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Reviewers: Tony Augarde [Editor], Steve Arloff, Nick Barnard, Pierre Giroux, Don Mather, James Poore, Glyn Pursglove, George Stacy, Bert Thompson, Sam Webster, Jonathan Woolf



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GERRY GIBBS /
KENNY BARRON /
RON CARTER

Gerry Gibbs Thrasher Dream
Trio

Whirling City Sound WCS 065

 

 

1. Epistrophy

2. Promises, Promises

3. When I Dream

4. The Shadow of Your Smile

5. The Woman on the TV Screen

6. The Eye of the Hurricane

7. Tell Me a Bedtime Story

8. A Feeling

9. Don't You Worry 'bout a Thing

10. Sunshower

11. Here Comes Ron

12. Impressions

13. The Thrasher

14. Mr. Clean

15. The Theme

 

Kenny Barron - Piano

Ron Carter - Bass

Gerry Gibbs - Drums

 

Gerry Gibbs, son of the great vibraphonist Terry Gibbs, idolised Messrs. Barron and Carter when he was boy, so the `dream' is that he eventually gets to record with them and this generously-timed CD is the result.

Gibbs, now in his late forties, is not overawed by the two veteran masters, as the trio works its way through an eclectic, mainly up-tempo repertoire. Gibbs himself contributes four originals, When I Dream, dedicated to McCoy Tyner, The Woman on the TV Screen, for his wife, Kyeshie, Here Comes Ron, a feature for Carter, and The Thrasher for Don Pullen.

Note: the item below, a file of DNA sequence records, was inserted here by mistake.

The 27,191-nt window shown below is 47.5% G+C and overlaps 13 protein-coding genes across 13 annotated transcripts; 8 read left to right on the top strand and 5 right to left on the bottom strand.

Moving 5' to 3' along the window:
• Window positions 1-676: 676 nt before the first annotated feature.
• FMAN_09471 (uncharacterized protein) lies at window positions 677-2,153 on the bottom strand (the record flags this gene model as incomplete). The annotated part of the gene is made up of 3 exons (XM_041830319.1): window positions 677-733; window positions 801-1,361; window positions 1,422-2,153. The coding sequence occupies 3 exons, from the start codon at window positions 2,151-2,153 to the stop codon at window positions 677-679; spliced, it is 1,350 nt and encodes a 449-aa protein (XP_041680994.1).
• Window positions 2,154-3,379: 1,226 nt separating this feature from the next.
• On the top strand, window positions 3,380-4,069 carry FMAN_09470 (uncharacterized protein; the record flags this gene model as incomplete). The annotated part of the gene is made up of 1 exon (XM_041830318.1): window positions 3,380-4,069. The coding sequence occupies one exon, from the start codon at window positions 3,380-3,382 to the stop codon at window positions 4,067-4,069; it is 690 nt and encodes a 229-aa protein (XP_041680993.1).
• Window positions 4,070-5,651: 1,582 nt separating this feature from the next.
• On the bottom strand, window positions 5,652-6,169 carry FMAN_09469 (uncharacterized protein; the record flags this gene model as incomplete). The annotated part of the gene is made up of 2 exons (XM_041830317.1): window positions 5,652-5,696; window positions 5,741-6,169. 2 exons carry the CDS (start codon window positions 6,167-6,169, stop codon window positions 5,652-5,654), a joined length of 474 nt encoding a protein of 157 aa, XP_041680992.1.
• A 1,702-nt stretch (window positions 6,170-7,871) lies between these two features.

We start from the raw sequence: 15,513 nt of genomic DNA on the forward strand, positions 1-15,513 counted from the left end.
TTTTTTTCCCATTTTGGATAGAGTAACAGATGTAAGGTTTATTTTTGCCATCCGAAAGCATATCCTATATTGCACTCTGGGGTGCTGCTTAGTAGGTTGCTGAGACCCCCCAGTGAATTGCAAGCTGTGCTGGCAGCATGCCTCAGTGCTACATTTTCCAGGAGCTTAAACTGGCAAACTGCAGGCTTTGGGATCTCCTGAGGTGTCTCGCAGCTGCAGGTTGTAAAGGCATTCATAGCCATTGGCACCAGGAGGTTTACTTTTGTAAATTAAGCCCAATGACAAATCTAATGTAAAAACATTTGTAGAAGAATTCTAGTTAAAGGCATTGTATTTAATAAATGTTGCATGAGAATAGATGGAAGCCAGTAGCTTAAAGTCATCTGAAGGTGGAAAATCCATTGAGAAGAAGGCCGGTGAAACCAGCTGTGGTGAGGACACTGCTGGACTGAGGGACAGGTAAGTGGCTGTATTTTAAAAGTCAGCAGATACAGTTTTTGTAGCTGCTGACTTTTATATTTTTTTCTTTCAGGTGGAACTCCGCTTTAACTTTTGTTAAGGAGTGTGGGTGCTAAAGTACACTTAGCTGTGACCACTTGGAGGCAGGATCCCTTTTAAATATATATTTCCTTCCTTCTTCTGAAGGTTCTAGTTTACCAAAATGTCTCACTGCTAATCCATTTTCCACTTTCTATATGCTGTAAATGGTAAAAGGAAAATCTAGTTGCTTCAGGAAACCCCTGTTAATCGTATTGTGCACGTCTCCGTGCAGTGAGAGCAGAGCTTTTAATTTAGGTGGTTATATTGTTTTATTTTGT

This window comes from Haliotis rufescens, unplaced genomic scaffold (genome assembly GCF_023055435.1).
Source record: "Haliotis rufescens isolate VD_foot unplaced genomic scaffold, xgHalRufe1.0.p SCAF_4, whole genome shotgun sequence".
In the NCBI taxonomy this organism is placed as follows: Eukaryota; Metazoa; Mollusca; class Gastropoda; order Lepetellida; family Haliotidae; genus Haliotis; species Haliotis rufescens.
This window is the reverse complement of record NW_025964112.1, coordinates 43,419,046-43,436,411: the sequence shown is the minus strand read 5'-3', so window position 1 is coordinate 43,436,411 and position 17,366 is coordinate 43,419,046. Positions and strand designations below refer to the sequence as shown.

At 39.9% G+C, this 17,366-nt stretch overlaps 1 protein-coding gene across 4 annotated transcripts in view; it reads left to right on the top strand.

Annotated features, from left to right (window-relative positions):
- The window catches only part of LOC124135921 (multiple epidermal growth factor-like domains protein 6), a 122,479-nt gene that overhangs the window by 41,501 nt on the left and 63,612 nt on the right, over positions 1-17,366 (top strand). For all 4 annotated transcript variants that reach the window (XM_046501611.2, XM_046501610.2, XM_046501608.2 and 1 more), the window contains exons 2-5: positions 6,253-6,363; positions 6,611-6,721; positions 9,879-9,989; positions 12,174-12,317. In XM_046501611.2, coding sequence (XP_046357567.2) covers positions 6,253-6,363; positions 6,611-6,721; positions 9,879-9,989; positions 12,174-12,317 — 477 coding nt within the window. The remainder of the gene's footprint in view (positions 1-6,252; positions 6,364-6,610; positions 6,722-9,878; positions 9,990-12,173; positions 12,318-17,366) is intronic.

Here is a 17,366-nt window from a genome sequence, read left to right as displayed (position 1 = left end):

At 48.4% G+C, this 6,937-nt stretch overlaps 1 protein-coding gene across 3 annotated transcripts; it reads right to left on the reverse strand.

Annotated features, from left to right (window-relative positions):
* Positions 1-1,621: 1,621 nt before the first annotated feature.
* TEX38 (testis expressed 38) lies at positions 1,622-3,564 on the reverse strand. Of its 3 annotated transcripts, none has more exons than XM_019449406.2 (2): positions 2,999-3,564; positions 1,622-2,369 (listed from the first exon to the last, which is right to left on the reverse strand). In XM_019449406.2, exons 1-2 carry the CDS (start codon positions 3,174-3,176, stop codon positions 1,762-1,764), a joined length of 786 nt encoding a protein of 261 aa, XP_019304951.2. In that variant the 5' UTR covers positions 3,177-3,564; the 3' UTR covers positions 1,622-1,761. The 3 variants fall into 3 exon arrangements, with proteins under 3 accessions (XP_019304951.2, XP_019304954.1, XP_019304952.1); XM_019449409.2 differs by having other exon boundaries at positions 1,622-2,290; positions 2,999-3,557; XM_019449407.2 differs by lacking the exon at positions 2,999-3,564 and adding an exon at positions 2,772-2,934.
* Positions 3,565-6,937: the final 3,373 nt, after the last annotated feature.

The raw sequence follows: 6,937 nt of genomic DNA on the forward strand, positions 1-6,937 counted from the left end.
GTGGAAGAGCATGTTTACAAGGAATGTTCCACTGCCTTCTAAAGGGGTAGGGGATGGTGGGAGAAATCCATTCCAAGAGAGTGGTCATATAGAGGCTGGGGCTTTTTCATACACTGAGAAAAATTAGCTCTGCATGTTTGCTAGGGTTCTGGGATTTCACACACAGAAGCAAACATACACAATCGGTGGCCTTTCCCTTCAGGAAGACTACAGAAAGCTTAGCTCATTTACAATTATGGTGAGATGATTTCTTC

The piano used by Barron on this recording is a Steinway concert grand that was the house piano in Carnegie Hall. It accompanied Frank Sinatra and was played in concert by such distinguished classical pianists as Daniel Barenboim and Alfred Brendel. It is surprising, therefore, that almost all the tunes on the recording are played at tempi that give no hint of the piano's rich pedigree. Gibbs' tune dedicated to his wife is the only ballad which, disappointingly, makes for a lack of variety in the programme. Even The Shadow of Your Smile becomes an up-tempo swinger and Herbie Hancock's The Eye of the Hurricane is taken at breakneck speed. Burt Bacharach's show-tune, Promises, Promises, with its tricky shifts from three-four to four-four, is the only track on which the normally impeccable Barron is inspired to play above the routine.

Carter plays a delightful walking bass solo on Monk's Epistrophy but I can only describe Gibbs's drumming as belonging to the `Look how many bits of percussion I can hit at the same time' school. Maybe his nickname of `Thrasher', passed back to him by Pullen, has been well-earned.

George Stacy



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